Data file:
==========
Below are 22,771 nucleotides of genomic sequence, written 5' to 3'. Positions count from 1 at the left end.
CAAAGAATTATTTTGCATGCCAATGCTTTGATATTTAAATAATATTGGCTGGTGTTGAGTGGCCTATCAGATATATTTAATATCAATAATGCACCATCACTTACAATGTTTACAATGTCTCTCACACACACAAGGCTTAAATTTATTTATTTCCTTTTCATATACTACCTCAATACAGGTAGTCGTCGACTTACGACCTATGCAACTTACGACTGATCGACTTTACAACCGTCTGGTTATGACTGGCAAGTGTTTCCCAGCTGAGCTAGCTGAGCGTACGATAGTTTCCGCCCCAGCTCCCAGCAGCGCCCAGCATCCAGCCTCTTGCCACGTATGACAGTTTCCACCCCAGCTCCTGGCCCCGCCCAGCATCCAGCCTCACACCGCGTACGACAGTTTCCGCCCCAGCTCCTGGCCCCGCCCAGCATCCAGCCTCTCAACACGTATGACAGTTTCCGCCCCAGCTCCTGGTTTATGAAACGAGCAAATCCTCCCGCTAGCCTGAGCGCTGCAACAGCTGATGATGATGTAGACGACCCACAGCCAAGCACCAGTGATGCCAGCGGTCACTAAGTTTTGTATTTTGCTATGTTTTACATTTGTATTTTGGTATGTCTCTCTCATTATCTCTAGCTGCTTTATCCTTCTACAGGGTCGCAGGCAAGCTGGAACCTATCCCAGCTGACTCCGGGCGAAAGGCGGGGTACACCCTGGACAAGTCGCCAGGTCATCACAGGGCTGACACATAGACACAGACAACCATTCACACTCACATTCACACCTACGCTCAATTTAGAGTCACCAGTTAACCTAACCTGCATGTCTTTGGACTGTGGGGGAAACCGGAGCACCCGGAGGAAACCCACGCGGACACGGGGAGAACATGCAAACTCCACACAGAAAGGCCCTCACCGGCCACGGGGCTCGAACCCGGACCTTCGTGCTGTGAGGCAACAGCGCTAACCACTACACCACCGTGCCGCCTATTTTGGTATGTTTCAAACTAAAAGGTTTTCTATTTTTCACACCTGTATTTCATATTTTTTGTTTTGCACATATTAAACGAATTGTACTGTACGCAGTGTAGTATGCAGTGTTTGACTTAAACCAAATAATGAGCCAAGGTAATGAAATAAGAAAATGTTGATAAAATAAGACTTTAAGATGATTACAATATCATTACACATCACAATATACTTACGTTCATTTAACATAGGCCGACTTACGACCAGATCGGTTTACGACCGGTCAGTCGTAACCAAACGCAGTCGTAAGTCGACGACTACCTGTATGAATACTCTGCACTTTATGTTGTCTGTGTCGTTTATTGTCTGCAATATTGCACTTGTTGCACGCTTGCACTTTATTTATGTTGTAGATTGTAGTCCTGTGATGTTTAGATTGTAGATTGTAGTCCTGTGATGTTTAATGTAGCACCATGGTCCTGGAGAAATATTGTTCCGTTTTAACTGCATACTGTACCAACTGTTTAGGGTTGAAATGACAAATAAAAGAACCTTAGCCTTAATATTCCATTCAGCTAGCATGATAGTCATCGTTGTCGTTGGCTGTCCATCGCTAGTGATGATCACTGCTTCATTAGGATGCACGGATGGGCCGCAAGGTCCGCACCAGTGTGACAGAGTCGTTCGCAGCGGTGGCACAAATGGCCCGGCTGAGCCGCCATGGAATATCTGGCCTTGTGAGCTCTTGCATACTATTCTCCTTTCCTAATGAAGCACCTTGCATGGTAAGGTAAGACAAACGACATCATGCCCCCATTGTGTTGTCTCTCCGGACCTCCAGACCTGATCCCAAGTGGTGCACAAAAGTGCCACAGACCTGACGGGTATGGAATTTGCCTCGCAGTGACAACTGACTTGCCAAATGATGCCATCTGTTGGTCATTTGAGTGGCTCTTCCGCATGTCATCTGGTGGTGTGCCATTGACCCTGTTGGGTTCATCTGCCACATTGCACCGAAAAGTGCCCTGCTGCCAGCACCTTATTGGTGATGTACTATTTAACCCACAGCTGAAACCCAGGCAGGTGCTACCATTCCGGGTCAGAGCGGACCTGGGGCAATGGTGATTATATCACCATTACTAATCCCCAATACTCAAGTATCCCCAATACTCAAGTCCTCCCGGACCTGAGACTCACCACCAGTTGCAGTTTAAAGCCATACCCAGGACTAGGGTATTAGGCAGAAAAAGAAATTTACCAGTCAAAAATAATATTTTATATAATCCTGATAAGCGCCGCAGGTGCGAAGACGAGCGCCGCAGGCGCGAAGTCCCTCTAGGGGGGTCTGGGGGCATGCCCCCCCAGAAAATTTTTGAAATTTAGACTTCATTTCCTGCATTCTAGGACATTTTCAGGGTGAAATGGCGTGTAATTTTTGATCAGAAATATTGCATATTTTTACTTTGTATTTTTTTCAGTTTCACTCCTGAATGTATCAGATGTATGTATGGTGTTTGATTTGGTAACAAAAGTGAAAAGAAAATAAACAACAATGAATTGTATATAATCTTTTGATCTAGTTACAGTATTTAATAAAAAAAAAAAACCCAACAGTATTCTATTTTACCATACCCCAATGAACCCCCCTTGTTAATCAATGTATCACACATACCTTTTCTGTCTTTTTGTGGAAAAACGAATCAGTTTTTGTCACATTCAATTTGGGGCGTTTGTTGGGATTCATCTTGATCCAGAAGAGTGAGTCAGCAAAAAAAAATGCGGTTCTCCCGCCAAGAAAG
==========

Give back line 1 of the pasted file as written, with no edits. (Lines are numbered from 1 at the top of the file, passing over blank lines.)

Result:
Below are 22,771 nucleotides of genomic sequence, written 5' to 3'. Positions count from 1 at the left end.